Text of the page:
A first business information (BI) data warehouse implementation often can be characterized as a utilitarian effort, subordinate to the company's core database systems. User perception and the mindset of non-IT management, in particular, may cast BI and its attendant data marts, analytics, and other innovations as simple conveniences. This is a flawed mindset, and deeply undermines the purpose of BI: Data warehousing is the embodiment of a commitment to optimized business intelligence and decision support.
These new facilities do not simply augment the manner in which your company already uses data. Instead, their implementation is a first step toward reinventing the way data is understood and perceived in your user community. Data is no longer stuffing for reports; it is a razor-edged tactical tool that will slash process time and increase returns. It is a springboard for changing minds to a more tactical orientation.
You're in the "data newspaper" business
A newspaper editor, like the administrator of a data warehouse, is in the business of providing timely, accurate information. But the similarities go deeper. Let's compare the newspaper business to database administration.
A newspaper competes successfully as an information service by knowing its readership; tailoring the content to appeal to that readership; presenting that content in an attractive, accessible manner; committing to accuracy in reporting and ensuring a consistent standard; developing solid, reliable sources; cultivating new subscribers and learning their tastes; and maintaining a well-organized history of all previously published stories as a service to the readership.
The ideal for the database realm is exactly the same. You need to know your user community and its specific needs, stock the warehouse with the information that is truly useful, organize it in such a way that it's easily accessible to the users, put procedures in place to ensure accuracy of data, know where to get good information, make the facility available to a growing user base, and maintain an easily accessed, well-organized data history for your users.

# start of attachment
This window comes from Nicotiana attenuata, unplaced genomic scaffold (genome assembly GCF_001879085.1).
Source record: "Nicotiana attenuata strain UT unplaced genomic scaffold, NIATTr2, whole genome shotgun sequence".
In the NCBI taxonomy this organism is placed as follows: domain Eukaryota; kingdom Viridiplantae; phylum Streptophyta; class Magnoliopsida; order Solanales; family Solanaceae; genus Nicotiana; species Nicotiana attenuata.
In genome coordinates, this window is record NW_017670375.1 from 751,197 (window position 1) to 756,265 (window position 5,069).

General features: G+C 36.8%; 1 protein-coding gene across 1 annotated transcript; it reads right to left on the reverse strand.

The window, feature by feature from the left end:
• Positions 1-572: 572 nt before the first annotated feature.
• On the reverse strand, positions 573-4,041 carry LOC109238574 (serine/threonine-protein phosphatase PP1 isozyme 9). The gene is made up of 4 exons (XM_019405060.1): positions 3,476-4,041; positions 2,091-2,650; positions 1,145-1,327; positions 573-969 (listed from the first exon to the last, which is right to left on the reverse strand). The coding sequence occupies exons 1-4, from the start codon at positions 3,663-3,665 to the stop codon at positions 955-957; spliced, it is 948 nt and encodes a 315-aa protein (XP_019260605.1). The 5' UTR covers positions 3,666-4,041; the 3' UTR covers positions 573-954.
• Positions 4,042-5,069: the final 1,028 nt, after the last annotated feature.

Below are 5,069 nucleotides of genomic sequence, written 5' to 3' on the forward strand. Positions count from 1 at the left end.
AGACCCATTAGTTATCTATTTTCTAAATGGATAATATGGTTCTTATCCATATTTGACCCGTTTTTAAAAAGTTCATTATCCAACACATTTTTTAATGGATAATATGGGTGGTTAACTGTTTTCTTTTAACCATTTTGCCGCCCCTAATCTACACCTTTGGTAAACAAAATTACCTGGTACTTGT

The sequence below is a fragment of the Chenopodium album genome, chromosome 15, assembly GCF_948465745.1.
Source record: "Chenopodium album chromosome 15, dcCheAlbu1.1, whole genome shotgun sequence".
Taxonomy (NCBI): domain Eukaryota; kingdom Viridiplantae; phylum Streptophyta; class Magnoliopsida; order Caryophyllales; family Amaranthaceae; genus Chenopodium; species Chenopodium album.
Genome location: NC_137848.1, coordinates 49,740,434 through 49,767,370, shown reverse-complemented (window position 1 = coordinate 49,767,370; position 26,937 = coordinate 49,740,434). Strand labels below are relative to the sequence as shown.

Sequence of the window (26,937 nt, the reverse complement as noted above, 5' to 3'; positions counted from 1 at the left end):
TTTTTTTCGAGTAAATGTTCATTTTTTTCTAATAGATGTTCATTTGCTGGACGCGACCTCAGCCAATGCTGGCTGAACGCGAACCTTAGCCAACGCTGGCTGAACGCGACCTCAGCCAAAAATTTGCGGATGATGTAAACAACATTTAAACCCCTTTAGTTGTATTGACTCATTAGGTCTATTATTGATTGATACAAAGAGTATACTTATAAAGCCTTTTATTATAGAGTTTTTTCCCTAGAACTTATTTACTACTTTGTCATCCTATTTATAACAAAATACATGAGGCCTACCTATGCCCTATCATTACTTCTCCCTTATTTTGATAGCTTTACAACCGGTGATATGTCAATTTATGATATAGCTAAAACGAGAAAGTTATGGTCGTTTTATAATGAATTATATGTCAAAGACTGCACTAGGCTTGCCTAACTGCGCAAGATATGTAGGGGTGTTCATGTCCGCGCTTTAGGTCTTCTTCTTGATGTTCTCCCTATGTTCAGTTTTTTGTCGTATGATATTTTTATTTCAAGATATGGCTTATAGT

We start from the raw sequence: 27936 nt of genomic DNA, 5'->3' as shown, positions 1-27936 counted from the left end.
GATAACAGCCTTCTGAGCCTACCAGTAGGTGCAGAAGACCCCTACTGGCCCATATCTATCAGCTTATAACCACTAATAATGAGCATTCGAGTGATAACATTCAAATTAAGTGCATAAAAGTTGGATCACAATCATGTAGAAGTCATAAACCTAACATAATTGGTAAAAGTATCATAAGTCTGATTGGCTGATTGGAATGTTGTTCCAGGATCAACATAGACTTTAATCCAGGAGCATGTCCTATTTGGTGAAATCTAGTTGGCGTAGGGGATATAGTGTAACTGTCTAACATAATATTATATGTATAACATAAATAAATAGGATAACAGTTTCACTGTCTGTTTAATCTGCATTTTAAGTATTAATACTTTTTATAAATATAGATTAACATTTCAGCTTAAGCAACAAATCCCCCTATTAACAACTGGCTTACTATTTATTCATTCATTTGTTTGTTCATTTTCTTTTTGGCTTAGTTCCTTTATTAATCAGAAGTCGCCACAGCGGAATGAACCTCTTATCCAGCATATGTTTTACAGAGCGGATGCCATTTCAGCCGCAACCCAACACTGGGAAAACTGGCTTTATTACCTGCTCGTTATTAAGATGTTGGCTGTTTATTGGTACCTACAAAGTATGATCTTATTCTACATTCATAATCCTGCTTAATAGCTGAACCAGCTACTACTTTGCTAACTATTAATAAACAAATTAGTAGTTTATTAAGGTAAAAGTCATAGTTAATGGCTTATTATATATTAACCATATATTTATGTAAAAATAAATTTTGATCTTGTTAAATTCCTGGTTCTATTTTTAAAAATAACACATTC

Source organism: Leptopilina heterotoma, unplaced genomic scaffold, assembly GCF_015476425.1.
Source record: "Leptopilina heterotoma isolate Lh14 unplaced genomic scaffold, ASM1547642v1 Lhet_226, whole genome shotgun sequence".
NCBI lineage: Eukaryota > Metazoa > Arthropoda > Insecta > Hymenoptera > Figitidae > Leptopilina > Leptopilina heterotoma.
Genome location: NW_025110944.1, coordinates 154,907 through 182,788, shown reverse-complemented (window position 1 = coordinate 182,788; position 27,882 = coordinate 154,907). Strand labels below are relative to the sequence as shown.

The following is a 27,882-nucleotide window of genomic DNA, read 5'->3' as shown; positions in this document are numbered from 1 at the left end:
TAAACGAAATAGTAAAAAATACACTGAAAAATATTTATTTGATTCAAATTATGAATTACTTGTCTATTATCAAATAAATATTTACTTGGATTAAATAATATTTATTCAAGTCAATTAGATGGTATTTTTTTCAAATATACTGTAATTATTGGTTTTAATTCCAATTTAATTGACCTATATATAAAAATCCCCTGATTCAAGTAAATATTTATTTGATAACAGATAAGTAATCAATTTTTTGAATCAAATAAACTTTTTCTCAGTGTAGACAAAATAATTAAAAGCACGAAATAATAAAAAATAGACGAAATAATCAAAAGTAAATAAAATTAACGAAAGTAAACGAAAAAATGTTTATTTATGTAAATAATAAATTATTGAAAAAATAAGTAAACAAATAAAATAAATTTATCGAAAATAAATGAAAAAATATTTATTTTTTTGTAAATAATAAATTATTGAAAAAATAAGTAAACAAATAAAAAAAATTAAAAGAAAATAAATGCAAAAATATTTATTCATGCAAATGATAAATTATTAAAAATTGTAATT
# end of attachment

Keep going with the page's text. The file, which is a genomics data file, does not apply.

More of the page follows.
The two operations, as information services, are very similar. If you're looking for contrast, look at the differences between a data warehouse and a traditional database environment:
- In a traditional information processing system, available data define the users; in a data warehouse environment, the users define the available data.
- In a traditional database, information is stored in structures and formats convenient to the application programmers; in a data warehouse environment, the design of information format and storage is driven by user convenience.
- In a traditional system, current and historical data are separate systems; in a data warehouse, they are inextricably linked.
- In a traditional company, applications are the bridge between data and users; in a data warehouse environment, the user is the bridge between data and applications.
Each of these features of a data warehouse environment is a critical design driver, and you must have a solid grasp of these fundamental differences. You also must meet the bigger challenges of getting these concepts across to management and the user community and establishing solid support for these changes from the outset.